Cantor Decries `Growing Mobs’ as Wall Street Protests Spread

Occupy DC Protesters
Protesters rally against Wall Street excesses as part of the 'Occupy DC' at Freedom Plaza in Washington, D.C. on October 6, 2011. Several thousand protesters set up camp today in Freedom Plaza, two blocks from the Treasury Department. Photo: David Rogowski/Bloomberg

The Occupy Wall Street protesters came to Washington, where they were compared favorably to the Tea Party by Vice President Joe Biden while House Majority Leader Eric Cantor called them “growing mobs” dividing the country.

President Barack Obama also weighed in, expressing empathy with the demonstrators in the nation’s capital while stopping short of endorsing their movement.

“The American people understand that not everybody’s been following the rules, that Wall Street is an example of that,” Obama said yesterday at a White House press conference. Occupy Wall Street began three weeks ago in Lower Manhattan and has spread to cities from Houston to San Francisco with the help of postings on Twitter and websites.

Several thousand protesters set up camp yesterday in Washington’s Freedom Plaza, two blocks from the Treasury Department. They staged drumming circles, set up sign-making tents, held a mini-rock festival and spoke against Wall Street excesses. Then they marched past the White House, rallied outside the U.S. Chamber of Commerce and for a time blocked traffic along K Street, where some lobbying firms are located.

Nationwide, the protesters have criticized the government for propping up major banks such as Citigroup Inc. and Bank of America Corp. with a $700 billion taxpayer-funded bailout. They also called for more government aid to create jobs for the unemployed and voiced anti-war and anti-trade sentiment.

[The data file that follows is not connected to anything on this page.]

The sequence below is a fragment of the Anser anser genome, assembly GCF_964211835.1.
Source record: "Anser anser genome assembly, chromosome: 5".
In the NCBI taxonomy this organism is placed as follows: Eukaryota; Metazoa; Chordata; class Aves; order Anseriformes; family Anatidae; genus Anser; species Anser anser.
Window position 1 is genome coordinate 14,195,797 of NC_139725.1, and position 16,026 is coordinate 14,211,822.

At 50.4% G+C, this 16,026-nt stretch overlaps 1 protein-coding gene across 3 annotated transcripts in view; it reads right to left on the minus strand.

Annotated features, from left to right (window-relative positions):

‘Growing Mobs’

Cantor, a Virginia Republican, discussed the marches today at a “Value Voters Summit” in Washington organized by the Family Research Council’s advocacy arm.

“I, for one, am increasingly concerned about the growing mobs occupying Wall Street and the other cities across the country,” Cantor said. “Believe it or not, some in this town have actually condoned the pitting of Americans against Americans.”

Republican presidential candidate Herman Cain told reporters in Houston yesterday that the Wall Street protesters are “trying to disrupt the whole country.”

“This is an attempt by the left to create a distraction from the failed policies of this administration,” Cain said.

The protests have “a lot in common with the Tea Party,” Vice President Biden said yesterday.

“What are the people up there on the other end of the political spectrum saying?” Biden said. “The same thing: ‘Look guys, the bargain is not on the level anymore.’ In the minds of the vast majority of the American -- the middle class is being screwed.”

Fed’s Fisher

Richard Fisher, president of the Federal Reserve Bank of Dallas told an audience in Fort Worth, Texas, yesterday, that he was “somewhat sympathetic” to the protests.

“We have too many people out of work,” Fisher said. “We have very uneven distribution of income.”